LET'S SHOOT POLITICIANS, TOO
We live in an era when entrepreneurs of professional sports like to elongate their seasons to the point of both conflict and boredom. One of the newest schemes is that of New Jersey politicians who want to stretch the thoroughbred season at the state's three tracks—Garden State, Monmouth and Atlantic City—to bring the year's total racing dates to 300, which virtually amounts to year-round racing.
If the proposal is passed it will, of course, be fine for the track operators, the state treasury, bookmakers and a handful of successful bettors, owners, trainers and jockeys. What it will do for overworked racehorses is something else again. Horsemen tend, often against their better judgment, to race their horses if the opportunity is there. The more that horses run (particularly the slowly maturing two-year-olds) the less likely they are to develop the durability so necessary at three or four.
Over-racing of young stock is one reason why the handicap division is more depleted annually. A few years ago Southern California, which needed them badly, was granted additional racing days and its two major tracks, Santa Anita and Hollywood Park, used them beneficially; many of the dates were used to build up the handicap division to a point where Santa Anita could offer such a star-studded handicap as last week's mile-and-three-quarters San Juan Capistrano. Eastern horsemen, with year-round targets to aim at in New York, New Jersey, Pennsylvania, Maryland, Delaware and in New England outposts, do not need any more racing dates. And certainly not at Garden State, Monmouth or Atlantic City, no matter what the operators and the politicians say.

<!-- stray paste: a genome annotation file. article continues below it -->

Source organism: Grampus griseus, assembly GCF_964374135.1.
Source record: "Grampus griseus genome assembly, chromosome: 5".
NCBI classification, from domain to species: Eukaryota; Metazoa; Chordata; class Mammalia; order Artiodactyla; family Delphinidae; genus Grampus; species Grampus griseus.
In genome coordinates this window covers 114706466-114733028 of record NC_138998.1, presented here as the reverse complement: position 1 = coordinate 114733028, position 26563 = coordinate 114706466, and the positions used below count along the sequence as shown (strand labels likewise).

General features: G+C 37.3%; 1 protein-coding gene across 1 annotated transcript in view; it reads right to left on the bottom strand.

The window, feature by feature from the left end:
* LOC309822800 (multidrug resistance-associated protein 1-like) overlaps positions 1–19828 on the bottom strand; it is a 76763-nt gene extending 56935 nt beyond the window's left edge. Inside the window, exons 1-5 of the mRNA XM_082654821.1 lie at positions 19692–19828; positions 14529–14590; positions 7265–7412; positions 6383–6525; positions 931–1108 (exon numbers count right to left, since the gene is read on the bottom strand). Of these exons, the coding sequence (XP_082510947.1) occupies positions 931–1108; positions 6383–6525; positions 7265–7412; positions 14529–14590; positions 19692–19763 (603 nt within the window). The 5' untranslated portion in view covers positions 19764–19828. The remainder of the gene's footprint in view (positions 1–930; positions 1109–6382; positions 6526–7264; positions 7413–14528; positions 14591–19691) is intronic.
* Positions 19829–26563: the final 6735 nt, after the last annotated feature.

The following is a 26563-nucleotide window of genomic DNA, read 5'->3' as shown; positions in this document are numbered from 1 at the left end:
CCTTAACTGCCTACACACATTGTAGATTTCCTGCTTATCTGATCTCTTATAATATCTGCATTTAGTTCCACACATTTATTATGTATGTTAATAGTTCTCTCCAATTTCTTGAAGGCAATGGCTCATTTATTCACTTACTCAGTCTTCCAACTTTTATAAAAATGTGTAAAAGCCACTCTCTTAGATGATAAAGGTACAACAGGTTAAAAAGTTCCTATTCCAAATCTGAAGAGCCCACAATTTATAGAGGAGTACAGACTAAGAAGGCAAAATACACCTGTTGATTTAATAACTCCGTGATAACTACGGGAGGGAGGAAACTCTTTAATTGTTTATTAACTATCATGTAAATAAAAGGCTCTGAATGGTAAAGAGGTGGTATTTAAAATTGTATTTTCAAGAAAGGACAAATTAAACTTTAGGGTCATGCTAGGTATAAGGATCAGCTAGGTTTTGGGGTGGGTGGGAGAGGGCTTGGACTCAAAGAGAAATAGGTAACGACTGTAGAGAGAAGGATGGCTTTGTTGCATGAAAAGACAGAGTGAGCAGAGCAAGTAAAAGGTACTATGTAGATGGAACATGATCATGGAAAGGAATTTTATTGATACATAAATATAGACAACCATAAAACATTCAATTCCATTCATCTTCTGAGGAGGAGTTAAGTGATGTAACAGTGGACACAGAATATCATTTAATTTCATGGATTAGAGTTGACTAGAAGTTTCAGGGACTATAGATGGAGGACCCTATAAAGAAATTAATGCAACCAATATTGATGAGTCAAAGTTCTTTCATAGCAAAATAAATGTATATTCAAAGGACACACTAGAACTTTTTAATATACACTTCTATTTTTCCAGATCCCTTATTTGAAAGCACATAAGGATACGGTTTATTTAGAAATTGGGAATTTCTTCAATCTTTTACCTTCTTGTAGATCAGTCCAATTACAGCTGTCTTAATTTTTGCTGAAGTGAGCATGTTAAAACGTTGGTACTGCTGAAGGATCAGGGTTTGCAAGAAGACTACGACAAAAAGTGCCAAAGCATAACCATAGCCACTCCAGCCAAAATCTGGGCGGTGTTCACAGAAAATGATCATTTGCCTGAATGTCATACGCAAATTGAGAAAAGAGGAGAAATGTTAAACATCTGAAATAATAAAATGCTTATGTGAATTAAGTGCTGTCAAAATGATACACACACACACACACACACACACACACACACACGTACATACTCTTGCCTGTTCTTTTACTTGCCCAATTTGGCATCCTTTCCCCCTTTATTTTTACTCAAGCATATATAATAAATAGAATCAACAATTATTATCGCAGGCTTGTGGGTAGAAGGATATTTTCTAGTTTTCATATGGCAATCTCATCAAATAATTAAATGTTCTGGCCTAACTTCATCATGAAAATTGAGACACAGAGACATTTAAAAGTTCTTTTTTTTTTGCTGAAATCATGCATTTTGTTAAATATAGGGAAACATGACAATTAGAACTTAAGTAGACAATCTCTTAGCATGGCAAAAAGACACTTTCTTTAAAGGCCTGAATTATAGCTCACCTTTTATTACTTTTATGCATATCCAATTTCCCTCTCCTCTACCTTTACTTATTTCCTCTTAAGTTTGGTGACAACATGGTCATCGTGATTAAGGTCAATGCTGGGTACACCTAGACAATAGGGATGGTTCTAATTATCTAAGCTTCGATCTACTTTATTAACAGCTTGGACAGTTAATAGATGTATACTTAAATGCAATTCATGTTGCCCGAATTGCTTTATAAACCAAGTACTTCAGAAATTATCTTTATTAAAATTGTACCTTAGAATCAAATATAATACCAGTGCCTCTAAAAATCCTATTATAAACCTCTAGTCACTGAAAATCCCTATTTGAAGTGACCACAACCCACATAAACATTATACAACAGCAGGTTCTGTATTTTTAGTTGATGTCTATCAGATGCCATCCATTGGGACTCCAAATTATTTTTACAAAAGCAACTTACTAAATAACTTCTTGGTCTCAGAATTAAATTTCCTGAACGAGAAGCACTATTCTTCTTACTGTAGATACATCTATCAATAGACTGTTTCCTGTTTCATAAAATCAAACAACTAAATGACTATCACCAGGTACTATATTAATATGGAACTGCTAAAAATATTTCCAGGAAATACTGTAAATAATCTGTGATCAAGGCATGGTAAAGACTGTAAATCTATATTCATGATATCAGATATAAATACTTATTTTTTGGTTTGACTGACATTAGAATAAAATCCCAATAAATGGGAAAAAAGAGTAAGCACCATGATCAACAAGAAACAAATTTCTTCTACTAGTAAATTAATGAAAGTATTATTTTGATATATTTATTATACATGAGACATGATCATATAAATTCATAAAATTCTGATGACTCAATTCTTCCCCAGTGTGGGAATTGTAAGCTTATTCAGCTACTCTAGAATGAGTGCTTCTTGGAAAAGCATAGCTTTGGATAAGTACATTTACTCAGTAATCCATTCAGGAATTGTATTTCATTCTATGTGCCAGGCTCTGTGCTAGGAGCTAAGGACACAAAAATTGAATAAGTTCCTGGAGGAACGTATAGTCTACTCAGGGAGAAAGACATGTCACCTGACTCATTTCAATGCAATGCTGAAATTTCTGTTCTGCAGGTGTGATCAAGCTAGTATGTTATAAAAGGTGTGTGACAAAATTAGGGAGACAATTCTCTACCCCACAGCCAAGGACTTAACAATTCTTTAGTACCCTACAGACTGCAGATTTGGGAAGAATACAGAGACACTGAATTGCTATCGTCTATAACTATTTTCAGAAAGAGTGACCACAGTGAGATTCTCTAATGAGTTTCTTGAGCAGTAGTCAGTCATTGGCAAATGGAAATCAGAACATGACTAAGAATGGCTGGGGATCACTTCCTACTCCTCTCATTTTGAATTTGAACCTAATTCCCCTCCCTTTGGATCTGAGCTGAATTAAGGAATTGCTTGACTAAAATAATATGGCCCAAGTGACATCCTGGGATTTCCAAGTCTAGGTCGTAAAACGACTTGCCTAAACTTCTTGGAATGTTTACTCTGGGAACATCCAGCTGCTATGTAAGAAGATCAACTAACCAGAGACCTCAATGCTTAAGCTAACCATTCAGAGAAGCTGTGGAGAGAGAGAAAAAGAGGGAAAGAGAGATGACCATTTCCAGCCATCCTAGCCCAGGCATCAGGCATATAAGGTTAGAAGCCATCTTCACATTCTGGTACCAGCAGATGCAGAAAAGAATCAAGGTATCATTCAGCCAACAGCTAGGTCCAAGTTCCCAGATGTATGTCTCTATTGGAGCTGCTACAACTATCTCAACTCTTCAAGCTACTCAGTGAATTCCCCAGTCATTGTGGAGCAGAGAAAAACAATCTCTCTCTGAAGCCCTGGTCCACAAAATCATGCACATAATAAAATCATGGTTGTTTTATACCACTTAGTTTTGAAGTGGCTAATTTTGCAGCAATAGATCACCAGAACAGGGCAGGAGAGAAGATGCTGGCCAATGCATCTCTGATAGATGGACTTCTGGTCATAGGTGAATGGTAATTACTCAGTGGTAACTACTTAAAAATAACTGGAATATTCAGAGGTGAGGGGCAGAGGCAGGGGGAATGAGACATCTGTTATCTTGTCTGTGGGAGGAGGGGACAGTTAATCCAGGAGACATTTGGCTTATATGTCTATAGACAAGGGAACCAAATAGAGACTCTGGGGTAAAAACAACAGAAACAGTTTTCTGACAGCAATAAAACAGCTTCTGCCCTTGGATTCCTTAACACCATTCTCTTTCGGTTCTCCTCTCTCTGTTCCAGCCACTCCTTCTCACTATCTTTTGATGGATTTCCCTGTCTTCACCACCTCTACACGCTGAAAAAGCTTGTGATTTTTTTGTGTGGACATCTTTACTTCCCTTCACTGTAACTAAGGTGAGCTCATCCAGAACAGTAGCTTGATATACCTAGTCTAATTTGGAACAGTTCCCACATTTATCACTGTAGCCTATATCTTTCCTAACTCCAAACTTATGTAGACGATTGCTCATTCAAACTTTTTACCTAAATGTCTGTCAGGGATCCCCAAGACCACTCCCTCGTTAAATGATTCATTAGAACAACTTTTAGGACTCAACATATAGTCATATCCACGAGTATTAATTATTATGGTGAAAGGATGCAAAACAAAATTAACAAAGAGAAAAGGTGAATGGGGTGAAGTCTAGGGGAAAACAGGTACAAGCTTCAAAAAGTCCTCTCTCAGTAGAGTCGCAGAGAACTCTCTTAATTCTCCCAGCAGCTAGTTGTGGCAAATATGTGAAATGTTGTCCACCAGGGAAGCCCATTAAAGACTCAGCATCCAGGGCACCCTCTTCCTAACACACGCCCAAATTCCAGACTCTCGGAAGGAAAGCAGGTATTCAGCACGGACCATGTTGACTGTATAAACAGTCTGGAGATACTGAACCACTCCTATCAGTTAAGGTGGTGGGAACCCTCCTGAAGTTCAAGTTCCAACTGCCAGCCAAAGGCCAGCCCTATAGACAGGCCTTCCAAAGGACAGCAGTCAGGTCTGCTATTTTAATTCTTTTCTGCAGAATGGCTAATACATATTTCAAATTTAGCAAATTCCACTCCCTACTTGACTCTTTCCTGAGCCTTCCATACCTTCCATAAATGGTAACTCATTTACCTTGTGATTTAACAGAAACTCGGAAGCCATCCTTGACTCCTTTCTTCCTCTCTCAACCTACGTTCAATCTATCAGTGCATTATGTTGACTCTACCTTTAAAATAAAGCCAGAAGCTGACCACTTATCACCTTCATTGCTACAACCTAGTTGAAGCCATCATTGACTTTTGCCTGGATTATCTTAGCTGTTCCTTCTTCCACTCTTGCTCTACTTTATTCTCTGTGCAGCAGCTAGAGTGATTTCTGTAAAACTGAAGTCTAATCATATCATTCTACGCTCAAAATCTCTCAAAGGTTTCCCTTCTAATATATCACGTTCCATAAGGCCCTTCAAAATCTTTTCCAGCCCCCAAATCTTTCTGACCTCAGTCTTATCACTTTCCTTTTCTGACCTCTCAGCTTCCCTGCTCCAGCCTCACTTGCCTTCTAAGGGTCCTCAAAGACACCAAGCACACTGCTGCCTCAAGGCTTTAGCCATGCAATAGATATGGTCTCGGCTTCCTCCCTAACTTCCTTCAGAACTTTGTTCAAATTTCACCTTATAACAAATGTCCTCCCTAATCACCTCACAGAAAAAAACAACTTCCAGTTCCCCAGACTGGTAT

The Dallas Cowboys and Houston Oilers got together for a little game of basketball in Houston one night last week. Some of the results:
?Seventy fouls were called.
?Six players fouled out.
?Three more players were ejected for fighting.
?Ron Widby of the Cowboys spent the night in a hospital with a broken nose.